Please, sir, I want some more …
RE: “Can Chiapas Change?”
Excellent article, though I wanted more: Were the election results the same, more or less, throughout the state of Chiapas? When will Salazar’s proposed changes begin taking effect? Why not give us some input from the Zapatistas themselves? Maybe even directly from the Paz y Justicia camp, as well?
Granted, you don’t have too many column inches to work with, but this subject is so rich with history and political and social tension, it seems like a time bomb. I want more, more, more!
I feel some road rage coming on
RE: “Killer Grilles”
The evidence is mounting! Why wait for more serious injuries and death? Start the regulation process now. Why allow these monstrosities on the same streets as passenger vehicles? Bull bars should be banned except for off-road use.
This is going to contribute to more road rage. I could see myself punching out the jackass who is behind the wheel of one that injures me or mine!
John A. Cleveland
Testing the accused
RE: “MoJo Wire Poll”
I think your poll questions regarding a bill requiring accused rapists to submit to an AIDS test were too hastily formed.
There is no reason why the legislation — not yet in final form — can’t protect the privacy of the accused. It could specify that results be sealed and provide for criminal penalties if anyone reveals the results. Such legislation can also specify the circumstances under which the report can be unsealed, for example, after conviction for the rape and not at trial.
Furthermore, it is the public’s safety from a contagious, deadly disease — not the victim’s — which takes priority over the accused’s desire not to be tested.
Let’s hope Vicente can fix it
RE: “Can Chiapas Change?”
I believe that the rights of the indigenous peoples must be defended. The motivations of the Zapatistas have been honorable and completely justified. It doesn’t surprise me that there are still independent pro-government militias in the area threatening the local people. This threat is an urgent concern. The threat of massacres, as well as other violent intimidation, is an obvious opression that hopefully will be addressed by Mexico’s new leader.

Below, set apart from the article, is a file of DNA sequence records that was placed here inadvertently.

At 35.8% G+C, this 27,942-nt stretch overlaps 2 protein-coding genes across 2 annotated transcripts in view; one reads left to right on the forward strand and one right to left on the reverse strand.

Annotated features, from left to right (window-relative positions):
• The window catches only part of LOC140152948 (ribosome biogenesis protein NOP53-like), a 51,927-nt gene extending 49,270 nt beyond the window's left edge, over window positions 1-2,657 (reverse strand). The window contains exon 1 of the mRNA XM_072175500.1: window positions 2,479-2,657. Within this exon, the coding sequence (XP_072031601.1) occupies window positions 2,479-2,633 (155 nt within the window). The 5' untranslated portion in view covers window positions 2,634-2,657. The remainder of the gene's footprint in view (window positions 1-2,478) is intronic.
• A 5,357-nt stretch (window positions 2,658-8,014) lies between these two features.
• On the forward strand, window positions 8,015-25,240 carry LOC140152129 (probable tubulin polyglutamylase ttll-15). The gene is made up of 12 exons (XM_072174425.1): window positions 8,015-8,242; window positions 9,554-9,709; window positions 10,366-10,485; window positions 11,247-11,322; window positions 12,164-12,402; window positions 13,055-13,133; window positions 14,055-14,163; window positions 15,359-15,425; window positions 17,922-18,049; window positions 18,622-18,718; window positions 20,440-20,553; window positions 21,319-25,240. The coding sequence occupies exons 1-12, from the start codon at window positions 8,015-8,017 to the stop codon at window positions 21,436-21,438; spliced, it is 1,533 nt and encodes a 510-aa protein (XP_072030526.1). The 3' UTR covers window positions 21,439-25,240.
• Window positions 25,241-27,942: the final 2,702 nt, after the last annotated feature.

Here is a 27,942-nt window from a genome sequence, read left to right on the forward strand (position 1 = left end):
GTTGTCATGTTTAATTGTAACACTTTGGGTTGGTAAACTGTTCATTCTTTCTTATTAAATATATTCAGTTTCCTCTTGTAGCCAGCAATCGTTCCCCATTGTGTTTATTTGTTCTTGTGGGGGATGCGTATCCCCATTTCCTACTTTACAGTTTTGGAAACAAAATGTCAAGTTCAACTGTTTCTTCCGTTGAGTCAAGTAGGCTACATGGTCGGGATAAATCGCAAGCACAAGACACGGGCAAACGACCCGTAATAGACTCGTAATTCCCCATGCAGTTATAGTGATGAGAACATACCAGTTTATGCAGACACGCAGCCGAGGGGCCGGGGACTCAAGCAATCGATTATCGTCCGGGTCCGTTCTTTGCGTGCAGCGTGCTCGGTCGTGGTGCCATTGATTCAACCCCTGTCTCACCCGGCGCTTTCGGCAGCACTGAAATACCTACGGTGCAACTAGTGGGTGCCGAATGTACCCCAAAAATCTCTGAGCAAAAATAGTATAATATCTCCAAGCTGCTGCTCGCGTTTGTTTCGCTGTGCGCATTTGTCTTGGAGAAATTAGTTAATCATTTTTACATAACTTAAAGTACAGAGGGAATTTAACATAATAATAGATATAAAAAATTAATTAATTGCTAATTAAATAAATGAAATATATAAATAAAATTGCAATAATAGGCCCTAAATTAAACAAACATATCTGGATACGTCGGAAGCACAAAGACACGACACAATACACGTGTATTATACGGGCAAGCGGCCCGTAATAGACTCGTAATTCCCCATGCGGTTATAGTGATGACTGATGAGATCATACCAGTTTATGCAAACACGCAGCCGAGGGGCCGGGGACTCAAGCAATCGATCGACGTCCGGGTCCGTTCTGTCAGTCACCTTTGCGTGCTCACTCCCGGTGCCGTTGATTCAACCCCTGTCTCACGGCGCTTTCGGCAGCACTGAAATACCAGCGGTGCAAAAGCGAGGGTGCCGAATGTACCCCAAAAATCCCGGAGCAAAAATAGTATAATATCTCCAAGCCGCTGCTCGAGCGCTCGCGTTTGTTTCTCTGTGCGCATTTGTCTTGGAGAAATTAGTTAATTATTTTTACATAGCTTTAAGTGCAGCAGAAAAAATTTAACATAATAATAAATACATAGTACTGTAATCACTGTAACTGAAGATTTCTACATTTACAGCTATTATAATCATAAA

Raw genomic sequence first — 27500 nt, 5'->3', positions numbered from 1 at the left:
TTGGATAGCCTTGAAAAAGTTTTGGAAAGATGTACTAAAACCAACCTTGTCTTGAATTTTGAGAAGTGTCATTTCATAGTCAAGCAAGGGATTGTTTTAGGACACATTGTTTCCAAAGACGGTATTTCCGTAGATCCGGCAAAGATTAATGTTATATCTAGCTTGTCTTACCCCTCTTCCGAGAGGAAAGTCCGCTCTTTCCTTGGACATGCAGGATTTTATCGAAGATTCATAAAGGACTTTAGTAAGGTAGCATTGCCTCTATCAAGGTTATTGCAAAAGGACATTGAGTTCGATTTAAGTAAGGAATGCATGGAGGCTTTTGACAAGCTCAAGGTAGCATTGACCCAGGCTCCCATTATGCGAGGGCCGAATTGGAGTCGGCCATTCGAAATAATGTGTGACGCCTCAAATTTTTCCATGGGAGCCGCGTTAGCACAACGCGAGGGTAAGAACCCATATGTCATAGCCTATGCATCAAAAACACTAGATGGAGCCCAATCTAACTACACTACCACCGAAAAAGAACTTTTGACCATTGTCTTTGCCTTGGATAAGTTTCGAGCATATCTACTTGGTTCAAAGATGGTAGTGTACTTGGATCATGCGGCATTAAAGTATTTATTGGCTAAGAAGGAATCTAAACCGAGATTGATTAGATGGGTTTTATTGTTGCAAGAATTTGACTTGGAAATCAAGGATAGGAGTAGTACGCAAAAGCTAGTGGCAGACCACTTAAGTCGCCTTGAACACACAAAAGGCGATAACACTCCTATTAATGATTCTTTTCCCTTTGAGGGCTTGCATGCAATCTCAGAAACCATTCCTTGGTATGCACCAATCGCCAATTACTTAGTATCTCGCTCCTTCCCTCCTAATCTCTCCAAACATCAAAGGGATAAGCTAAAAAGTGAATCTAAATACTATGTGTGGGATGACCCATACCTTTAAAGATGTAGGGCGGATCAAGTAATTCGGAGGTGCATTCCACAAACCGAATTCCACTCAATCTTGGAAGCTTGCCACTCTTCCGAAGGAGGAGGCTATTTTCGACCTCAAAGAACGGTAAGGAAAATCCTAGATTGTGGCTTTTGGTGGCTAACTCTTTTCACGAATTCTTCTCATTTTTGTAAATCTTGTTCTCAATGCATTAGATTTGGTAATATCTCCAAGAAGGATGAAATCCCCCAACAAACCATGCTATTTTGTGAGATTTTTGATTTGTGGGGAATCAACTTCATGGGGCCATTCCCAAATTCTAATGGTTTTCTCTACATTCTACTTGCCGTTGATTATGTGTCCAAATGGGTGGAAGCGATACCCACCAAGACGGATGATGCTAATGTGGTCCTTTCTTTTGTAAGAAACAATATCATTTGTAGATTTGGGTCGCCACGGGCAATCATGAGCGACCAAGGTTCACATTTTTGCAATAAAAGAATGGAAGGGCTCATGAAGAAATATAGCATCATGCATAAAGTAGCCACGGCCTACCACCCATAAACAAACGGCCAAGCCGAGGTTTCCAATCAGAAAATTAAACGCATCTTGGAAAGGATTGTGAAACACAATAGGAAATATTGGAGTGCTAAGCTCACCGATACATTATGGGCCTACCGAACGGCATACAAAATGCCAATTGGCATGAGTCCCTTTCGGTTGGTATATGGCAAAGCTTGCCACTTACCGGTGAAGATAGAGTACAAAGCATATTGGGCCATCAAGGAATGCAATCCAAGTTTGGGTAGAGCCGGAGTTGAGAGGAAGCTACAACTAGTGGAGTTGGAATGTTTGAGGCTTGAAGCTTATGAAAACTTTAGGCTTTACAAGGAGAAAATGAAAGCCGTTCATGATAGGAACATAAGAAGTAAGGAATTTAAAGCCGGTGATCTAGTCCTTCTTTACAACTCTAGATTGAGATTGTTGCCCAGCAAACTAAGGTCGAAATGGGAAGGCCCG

Joke about people, not politicians
RE: “The Guffaw Factor”
If this is the prevailing idea of humor relative to the candidates, then I don’t suppose I can expect much in that area no matter who may be elected president. Perhaps I, like many other Americans, have become a little humorless in the area of politics.
There are such serious problems and crises in our country today that I believe we really need to pray for our leaders rather than ridicule them. They seem to be so well equipped to make themselves a laughingstock that they hardly need help from more “professional” comics. We elect them without thought, and then try to distance ourselves from the debacle that ensues by employing humor to ease some of the pain. Of late, it seems we are no more effective in our comic attacks on politicians than 18th century pamphleteers, and we aren’t as funny.
We might be better served by a humor or comedy that satirizes the American people who elect and put up with such destructive public servants. Make fun of “We the People,” and see if the public continues to laugh.
If wit is a rapier, then the current political humor, in all but a very few cases, are burlesque rubber chickens. It ain’t funny. It ain’t smart, and it doesn’t really make people happy, or truly thoughtful about the painful truth behind the joke.
I would be delighted to read or hear some exceptional political humor, but that would presuppose the originator of that humor has knowledge of politics, a sharp intellect, and a desire to amuse — in the dictionary sense of the word — his audience.
Sony sound off
As a graphic artist and experienced computer user, I find it unacceptable that an industry I work with has any hesitation about being environmentally responsible. I thank you for your article, as it will serve to make me more watchful.
R. David Robinson
New York, NY